One spoke up, “Sorry we’re so underdressed.”  And then it dawned on me, I am an asshole. Here I am in my best, most calculated, casual look of raw denim and a popover looking at these two, my lifelong friends, like an investment banker side-eyes a hobo. Without a second thought I hopped down off my throne of ego and we began the classic bro pastime of trying to constantly one-up each other with our stories of the past year’s conquests.

They recalled tales of life at New England Liberal Arts College and the struggle to find a decent girl after you’ve already hooked up with just about everyone. I tried to get through some stories of life in the city, but they were mainly just baffled as to why I pay so much for beer. About halfway through the night, they both asked me what it is I do exactly, and why I, a once totally normal dude, cared so much about menswear. I scraped together my best explanation about clothes and attitude and all that shit, but by the end of it they were just as confused as I was when they first walked through the door. And it finally hit me. Trying to explain my love of clothes is like trying to explain football to your mother—if the interest isn’t there, she's never going to understand, or care to understand, what a first down, let alone the wildcat offense, is. Quite frankly, this more or less applies to anyone’s interests ever.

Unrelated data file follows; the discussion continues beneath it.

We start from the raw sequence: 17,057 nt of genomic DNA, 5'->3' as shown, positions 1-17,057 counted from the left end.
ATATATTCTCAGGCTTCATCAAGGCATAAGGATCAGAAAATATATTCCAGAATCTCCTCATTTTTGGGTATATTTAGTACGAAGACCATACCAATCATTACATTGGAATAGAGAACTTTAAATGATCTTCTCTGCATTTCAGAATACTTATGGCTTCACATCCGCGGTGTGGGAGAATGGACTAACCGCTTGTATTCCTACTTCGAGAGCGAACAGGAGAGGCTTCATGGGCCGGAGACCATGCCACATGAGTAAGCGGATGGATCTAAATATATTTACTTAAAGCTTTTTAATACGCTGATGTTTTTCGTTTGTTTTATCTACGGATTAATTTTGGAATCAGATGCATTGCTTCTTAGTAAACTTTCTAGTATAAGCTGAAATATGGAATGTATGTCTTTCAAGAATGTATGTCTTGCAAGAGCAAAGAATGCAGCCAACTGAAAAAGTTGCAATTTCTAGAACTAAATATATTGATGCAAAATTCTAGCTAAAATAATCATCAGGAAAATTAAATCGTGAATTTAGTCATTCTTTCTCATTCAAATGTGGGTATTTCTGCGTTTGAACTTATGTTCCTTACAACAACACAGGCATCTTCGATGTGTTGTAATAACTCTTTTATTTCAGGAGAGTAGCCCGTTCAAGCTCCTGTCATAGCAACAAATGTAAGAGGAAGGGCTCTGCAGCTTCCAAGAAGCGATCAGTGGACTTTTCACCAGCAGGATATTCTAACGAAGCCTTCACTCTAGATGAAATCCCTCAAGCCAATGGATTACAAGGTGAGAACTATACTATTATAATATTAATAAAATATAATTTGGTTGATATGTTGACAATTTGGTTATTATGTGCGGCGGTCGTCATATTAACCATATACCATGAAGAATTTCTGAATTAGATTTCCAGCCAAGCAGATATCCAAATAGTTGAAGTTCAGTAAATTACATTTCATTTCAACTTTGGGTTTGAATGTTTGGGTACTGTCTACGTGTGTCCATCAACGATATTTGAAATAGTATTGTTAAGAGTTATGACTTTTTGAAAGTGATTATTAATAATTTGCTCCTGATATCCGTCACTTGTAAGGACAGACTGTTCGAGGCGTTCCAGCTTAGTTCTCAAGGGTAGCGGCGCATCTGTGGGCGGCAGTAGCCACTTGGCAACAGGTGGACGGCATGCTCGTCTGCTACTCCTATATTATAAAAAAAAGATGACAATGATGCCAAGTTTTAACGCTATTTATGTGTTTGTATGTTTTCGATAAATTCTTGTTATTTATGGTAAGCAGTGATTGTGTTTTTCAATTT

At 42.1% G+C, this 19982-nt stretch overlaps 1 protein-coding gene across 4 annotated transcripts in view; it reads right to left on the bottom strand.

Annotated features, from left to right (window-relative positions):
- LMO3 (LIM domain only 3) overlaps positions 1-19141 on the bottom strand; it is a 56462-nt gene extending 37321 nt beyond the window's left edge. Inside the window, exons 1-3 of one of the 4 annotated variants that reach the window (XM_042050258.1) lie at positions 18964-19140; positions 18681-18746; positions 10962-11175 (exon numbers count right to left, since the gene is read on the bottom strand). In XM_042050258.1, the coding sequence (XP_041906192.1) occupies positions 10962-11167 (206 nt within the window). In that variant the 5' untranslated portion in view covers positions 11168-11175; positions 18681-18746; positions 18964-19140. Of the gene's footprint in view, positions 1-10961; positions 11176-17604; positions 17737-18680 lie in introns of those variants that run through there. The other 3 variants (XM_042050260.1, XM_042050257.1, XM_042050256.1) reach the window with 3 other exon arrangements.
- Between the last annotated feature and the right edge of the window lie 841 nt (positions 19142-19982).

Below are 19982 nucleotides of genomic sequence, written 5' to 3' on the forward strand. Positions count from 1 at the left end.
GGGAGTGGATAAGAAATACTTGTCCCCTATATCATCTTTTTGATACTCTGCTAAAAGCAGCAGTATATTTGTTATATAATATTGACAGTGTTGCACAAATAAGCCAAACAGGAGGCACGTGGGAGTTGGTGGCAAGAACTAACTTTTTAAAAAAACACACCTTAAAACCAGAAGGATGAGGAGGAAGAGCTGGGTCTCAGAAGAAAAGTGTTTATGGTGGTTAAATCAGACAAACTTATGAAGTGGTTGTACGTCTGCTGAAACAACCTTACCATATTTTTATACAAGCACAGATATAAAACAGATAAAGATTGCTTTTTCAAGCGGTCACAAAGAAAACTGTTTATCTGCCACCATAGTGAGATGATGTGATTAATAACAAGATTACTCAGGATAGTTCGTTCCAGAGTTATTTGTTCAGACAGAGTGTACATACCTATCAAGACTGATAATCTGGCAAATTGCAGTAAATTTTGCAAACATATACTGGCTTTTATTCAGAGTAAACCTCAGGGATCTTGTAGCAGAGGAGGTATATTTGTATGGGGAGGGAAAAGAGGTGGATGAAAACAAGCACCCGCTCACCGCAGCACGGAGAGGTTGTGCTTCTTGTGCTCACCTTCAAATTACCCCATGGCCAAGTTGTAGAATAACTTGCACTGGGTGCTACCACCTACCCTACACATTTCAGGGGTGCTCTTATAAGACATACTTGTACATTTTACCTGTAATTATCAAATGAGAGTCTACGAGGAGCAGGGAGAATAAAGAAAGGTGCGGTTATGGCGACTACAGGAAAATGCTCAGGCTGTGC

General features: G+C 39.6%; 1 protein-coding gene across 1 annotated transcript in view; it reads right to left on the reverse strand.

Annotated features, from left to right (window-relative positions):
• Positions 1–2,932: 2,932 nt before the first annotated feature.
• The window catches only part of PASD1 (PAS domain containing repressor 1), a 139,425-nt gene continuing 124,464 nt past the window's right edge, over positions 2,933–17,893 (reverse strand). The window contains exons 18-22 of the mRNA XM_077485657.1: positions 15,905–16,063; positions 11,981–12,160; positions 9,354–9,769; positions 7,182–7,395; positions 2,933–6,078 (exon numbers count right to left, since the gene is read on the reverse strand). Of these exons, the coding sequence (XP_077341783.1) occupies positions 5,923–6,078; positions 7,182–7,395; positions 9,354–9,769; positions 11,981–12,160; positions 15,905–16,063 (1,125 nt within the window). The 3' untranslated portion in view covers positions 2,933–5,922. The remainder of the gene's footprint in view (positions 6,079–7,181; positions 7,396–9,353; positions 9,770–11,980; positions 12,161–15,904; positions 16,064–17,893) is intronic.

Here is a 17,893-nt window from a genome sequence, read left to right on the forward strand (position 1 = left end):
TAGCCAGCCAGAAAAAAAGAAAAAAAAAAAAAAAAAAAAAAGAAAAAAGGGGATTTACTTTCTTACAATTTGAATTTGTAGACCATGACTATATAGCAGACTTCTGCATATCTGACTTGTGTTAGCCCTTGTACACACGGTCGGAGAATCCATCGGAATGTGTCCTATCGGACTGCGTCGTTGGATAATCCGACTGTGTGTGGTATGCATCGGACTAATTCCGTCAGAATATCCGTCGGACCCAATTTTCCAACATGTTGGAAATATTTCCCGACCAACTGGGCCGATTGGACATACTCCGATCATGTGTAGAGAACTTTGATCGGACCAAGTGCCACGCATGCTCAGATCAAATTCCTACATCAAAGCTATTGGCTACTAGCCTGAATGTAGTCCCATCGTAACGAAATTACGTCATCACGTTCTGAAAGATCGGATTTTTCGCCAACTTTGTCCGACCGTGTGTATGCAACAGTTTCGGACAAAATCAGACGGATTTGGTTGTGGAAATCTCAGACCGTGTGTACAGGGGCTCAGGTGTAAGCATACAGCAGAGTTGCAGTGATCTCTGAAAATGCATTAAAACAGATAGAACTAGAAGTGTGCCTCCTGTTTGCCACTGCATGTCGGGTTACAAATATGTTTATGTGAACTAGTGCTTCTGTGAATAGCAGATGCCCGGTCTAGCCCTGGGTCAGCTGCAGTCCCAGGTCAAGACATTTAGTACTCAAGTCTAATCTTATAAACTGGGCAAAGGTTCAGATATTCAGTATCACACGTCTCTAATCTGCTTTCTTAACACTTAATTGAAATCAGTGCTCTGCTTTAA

If you start talking to others like nerds talk to fellow nerds, you’ve made your own bed.

Listen, I enjoy men’s clothing and I’m never going to apologize for that fact. It was something I sought out on my own because I cared about how I looked. Coming to New York, and being surrounded by everything that comes along with it, only amplified my curiosity like a Marshall stack to a kid learning guitar. But those that don’t have the drive, because they simply don’t care, DON’T CARE. So what if they don’t see the pick-stitching on your blazer, or your impeccably folded pocket square, or your thousand dollar John Lobb’s? If you start talking to others like nerds talk to fellow nerds, you’ve made your own bed. When I tried to explain the benefits of a 3/2 roll to one of my friends, they literally looked at me the same way I would look at someone trying to tell me why Star Trek: Deep Space Nine is better than Star Trek: Voyager.

There may come a day when my friends from Bethesda and I discuss menswear, but I’m not waiting with bated breath. From now on, I’ll let them wear ill-fitting clothes and square-toed shoes. I’ll let them buy those awful ten dollar ties from Nordstrom Rack. But most of all, I’ll never show off how much I know again because like your buddy who goes home from the bar with a three because in the moment she’s “super hot right now,” he’s blissful, and you shouldn't be the one to ruin that. Only an asshole would.

Jake Gallagher is a writer living in New York. Read his blog, Wax Wane, here and follow him on Twitter here.

Also Watch